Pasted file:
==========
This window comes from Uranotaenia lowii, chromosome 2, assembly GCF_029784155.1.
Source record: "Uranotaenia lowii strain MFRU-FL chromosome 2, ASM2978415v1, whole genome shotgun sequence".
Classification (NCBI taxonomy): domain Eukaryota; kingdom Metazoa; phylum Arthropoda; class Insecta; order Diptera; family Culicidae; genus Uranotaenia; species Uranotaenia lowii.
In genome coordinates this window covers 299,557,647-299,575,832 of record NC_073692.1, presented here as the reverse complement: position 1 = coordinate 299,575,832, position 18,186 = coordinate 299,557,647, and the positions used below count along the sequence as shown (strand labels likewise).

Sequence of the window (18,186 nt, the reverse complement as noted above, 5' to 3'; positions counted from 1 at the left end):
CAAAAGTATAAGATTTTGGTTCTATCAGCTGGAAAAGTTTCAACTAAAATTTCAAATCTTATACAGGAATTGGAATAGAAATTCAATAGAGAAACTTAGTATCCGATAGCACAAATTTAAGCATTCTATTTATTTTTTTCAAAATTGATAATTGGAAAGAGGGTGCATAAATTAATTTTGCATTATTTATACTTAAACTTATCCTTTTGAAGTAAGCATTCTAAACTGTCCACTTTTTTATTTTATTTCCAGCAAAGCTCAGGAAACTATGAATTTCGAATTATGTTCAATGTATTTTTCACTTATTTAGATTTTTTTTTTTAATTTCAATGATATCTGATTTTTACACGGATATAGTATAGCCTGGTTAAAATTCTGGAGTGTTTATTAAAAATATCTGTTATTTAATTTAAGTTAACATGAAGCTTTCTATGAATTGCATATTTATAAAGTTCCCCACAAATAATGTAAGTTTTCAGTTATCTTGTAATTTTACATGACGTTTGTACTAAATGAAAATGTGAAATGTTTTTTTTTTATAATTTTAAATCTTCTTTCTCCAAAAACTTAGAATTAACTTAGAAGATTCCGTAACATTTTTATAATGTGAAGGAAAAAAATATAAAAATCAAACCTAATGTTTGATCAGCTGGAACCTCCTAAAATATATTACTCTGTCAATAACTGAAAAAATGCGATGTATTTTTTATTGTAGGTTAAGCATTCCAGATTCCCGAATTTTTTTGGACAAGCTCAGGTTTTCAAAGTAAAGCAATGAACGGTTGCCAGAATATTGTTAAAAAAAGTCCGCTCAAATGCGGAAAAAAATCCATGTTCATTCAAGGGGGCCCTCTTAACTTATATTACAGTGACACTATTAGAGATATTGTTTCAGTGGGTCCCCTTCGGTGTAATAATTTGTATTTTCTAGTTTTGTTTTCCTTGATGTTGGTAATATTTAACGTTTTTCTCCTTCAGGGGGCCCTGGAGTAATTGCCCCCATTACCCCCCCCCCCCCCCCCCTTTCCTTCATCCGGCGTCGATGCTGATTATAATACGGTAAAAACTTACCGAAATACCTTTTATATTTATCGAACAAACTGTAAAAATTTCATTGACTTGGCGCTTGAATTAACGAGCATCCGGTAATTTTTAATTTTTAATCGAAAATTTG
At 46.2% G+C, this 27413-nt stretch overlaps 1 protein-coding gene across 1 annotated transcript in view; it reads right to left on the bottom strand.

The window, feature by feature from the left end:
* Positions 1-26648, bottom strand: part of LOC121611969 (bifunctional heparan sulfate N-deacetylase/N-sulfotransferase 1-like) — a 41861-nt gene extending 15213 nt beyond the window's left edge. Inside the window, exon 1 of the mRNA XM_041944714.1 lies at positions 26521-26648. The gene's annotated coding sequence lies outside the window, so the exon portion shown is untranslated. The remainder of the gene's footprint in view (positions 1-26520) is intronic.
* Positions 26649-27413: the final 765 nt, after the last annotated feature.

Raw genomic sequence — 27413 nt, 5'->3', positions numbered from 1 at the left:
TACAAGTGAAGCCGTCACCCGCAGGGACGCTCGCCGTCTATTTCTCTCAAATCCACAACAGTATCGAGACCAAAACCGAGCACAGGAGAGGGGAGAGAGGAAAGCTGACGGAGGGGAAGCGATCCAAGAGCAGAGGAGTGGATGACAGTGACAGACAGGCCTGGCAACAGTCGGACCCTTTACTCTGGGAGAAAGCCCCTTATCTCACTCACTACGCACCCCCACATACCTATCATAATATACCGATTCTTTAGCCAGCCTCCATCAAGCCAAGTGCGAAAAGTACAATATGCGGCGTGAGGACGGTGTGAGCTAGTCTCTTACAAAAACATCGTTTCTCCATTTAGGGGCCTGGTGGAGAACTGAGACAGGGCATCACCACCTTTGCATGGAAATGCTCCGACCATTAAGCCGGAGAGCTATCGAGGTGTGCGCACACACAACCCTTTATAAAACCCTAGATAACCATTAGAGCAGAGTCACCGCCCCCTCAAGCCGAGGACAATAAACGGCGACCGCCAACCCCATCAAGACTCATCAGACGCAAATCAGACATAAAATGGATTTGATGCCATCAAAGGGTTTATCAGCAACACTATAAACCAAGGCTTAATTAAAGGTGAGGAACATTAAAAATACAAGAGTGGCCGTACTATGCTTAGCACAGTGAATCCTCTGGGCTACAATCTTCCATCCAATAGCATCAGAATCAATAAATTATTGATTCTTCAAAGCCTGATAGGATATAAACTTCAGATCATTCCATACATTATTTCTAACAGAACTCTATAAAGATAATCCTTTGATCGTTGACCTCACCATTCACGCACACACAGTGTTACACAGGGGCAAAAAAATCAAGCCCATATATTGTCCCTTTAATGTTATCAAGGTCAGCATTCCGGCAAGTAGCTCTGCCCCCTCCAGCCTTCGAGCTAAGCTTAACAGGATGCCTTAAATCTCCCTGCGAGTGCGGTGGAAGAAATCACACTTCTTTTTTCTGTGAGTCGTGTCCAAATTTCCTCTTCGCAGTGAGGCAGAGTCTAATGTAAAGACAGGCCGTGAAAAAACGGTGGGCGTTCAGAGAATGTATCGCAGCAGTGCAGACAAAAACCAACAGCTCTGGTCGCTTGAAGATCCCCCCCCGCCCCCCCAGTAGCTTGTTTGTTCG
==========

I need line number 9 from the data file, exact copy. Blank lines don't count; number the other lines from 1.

* Positions 1-26648, bottom strand: part of LOC121611969 (bifunctional heparan sulfate N-deacetylase/N-sulfotransferase 1-like) — a 41861-nt gene extending 15213 nt beyond the window's left edge. Inside the window, exon 1 of the mRNA XM_041944714.1 lies at positions 26521-26648. The gene's annotated coding sequence lies outside the window, so the exon portion shown is untranslated. The remainder of the gene's footprint in view (positions 1-26520) is intronic.